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No NFL season in 2011? It’s a distant and far-fetched thought that now seems to be an impending reality.  When I first heard the news about the proposed NFL lockout for next season, my mind erroneously began to think about why the NFL players’ union wanted to go on strike relative to the upcoming season.    With such a wonderful season and Super Bowl last year and the league off to a great start this year with very competitive games, the idea just seem to be too idiosyncratic.  Then, I begin to think, “Wait, this is not a strike; this is a lockout.”  Just like any other business model, the lockout means that the owners of the organizations are actually “locking” the employees out of work, which is the diametric opposite of a strike.  Why would the NFL owners want to engage in such antics?  And, if the lockout does occur, will the NFL be able to recover?  I would like to explore each of these three questions.

First, why would the NFL owners want to engage in a lockout?  Objective documentation indicates that the NFL and the NFL Players Association (NFLPA) have not been able to reach a consensus on the collective bargaining agreement that expires in March 2011.  Moreover, the owners reportedly would want players to take an 18 percent pay cut — the $340,000 per-player-average figure to generate additional revenue and a safety net and to purportedly sustain the league.   Some commentators would state this is a relatively small pay cut for most multi-millionaire players in the league.  To a certain degree, I would agree with this assertion.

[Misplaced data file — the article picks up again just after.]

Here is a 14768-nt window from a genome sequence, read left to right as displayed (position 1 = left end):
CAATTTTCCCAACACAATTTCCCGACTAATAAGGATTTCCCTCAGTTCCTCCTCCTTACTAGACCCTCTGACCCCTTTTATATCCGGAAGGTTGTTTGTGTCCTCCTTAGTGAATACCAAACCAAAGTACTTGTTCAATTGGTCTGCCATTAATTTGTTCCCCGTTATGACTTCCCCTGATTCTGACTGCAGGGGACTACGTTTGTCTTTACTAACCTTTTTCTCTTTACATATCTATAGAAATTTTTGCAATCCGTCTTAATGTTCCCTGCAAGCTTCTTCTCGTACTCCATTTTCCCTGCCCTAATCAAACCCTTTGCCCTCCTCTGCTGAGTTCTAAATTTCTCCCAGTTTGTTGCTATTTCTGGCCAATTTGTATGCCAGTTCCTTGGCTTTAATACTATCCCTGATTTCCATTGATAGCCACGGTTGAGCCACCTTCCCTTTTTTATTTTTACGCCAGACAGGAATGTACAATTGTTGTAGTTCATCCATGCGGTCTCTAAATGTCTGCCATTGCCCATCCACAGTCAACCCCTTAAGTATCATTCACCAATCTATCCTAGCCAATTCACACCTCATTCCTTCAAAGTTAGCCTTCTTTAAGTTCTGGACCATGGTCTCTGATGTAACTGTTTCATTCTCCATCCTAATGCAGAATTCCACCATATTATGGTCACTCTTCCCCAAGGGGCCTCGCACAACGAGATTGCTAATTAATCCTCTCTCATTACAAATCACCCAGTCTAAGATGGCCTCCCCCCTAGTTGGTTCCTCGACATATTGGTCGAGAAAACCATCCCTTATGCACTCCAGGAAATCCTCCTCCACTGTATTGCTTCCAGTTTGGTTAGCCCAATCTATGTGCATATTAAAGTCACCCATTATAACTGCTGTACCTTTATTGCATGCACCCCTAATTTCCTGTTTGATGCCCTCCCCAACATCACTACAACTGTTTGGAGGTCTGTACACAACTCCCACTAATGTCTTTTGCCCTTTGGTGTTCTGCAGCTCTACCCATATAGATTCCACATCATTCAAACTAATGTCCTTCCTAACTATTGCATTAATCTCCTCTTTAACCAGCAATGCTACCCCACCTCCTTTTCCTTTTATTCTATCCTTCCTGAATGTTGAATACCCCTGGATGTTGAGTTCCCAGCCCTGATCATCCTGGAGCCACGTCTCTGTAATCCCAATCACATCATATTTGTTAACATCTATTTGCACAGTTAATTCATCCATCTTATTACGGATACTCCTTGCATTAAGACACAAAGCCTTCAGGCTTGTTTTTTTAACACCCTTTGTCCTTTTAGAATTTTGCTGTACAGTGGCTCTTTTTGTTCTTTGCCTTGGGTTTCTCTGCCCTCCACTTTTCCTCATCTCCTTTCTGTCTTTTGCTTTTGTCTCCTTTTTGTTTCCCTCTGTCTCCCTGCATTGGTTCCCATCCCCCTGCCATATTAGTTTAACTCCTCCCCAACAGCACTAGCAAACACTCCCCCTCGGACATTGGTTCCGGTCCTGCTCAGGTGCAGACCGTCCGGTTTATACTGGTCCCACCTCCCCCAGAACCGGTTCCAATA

But, why would players have to accept an 18 percent pay cut, when the NFL will make over $5 billion from its network television deals even if no games are played in 2011?  Additionally, the owners have not mentioned that they will take a pay cut.  Taking this into consideration, it would lead one to contemplate that there is an unspoken reason why these respective owners are preparing for a lockout.  Beneath the veneer of the dialogue, I truly believe that prideful posturing is the underlying culprit. How beautiful would it be for NFL owners to let their players, which are primarily African-American, know who really is in charge?

According to Brian Frederick, “Since 1990, 28 of the 32 NFL teams have either opened a new stadium, done major renovations to an existing stadium, or are currently in the planning and negotiation stages for a new stadium.”  With NFL average game attendance being slightly lower this year and in 2009 compared to previous year, it would appear that the NFL owners would honestly blame the construction of these opulent stadiums.  Instead, the owners solely place negative culpability on the players whom they believe are overpaid.  Certainly, it is safe to state that many NFL players and owners are overpaid.  But, a win-win model is needed to sustain the league over the years- not one side still acquiring more profit and revenue.

The NFL owners should really think about the collateral damage that will occur as a result of the lockout.  In a weak economy that is still suffering, the loss of a myriad of jobs (e.g., parking attendants, security, concession stand workers, maintenance workers, etc.) due to the lockout is unacceptable.  The proposed lockout would obviously leave many fans that look forward to the games to lift their spirits and to enjoy time with their families will certainly be disgruntled.  And, morale among NFL players will certainly be low, as it would be with employees in any workplace where the owners display such negative behavior.

Certainly, I believe that the NFL will recover and will be fine for a number of years, even if the lockout does occur in 2011.    But, similar to Wall Street, it would be relatively tragic to see lives affected by pride and greed.

Anthony Jerrod is a speaker, public policy expert and author of Carnal Striving Spiritual.

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